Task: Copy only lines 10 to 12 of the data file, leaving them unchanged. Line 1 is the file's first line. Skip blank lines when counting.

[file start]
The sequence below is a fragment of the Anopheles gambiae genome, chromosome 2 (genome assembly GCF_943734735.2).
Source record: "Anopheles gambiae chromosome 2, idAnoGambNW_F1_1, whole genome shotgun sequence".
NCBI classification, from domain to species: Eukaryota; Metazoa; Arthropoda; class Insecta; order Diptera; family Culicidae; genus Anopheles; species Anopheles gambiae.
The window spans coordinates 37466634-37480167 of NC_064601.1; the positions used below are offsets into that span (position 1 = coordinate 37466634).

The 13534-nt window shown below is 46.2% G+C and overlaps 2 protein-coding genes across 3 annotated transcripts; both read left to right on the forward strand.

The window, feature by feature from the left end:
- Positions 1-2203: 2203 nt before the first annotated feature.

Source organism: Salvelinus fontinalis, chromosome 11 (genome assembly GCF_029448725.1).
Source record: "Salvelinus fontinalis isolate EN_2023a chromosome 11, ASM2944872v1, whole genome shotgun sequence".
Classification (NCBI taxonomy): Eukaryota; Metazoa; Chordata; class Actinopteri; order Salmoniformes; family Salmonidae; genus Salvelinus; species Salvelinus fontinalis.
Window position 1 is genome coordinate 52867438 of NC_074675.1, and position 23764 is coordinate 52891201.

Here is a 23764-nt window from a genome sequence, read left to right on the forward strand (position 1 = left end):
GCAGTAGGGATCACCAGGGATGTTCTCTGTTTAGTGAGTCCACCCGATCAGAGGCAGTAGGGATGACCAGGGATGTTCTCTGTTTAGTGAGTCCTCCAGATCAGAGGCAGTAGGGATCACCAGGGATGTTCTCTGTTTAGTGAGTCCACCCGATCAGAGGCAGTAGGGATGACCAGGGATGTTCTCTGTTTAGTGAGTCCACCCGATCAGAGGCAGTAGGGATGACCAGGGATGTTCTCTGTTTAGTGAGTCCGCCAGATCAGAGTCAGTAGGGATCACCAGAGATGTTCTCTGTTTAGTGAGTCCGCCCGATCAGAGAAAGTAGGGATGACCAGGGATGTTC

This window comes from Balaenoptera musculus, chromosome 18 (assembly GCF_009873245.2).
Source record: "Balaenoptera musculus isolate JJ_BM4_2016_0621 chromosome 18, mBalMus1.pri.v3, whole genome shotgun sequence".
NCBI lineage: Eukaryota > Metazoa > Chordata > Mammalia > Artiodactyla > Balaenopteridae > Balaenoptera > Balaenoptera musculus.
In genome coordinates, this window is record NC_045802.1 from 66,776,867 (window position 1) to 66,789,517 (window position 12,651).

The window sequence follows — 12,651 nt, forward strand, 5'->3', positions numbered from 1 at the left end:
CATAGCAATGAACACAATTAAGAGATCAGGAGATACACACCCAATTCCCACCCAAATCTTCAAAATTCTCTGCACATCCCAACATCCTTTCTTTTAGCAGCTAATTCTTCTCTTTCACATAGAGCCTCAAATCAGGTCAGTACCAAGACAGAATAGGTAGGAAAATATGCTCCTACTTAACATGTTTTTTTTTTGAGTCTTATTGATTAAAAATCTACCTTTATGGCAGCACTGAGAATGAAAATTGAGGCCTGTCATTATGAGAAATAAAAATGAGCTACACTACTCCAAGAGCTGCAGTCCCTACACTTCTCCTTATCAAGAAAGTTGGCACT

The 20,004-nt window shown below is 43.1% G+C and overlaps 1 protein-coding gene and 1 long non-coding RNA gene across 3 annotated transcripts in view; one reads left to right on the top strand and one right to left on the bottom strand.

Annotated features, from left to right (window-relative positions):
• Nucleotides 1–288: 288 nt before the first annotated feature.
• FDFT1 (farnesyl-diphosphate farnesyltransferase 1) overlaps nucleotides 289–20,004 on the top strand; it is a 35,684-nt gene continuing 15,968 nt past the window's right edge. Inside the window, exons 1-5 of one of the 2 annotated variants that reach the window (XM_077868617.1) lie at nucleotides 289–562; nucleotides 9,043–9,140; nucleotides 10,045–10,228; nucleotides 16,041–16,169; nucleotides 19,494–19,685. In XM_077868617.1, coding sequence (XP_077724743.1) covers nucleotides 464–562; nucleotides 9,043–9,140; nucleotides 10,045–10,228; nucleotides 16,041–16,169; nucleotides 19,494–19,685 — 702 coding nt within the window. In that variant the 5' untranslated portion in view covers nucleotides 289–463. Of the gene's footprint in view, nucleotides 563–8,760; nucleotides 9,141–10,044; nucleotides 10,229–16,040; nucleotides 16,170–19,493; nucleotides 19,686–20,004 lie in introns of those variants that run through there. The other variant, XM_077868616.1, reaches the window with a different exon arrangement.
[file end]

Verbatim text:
Classification (NCBI taxonomy): Eukaryota; Metazoa; Chordata; class Actinopteri; order Salmoniformes; family Salmonidae; genus Salvelinus; species Salvelinus fontinalis.
Window position 1 is genome coordinate 52867438 of NC_074675.1, and position 23764 is coordinate 52891201.

Here is a 23764-nt window from a genome sequence, read left to right on the forward strand (position 1 = left end):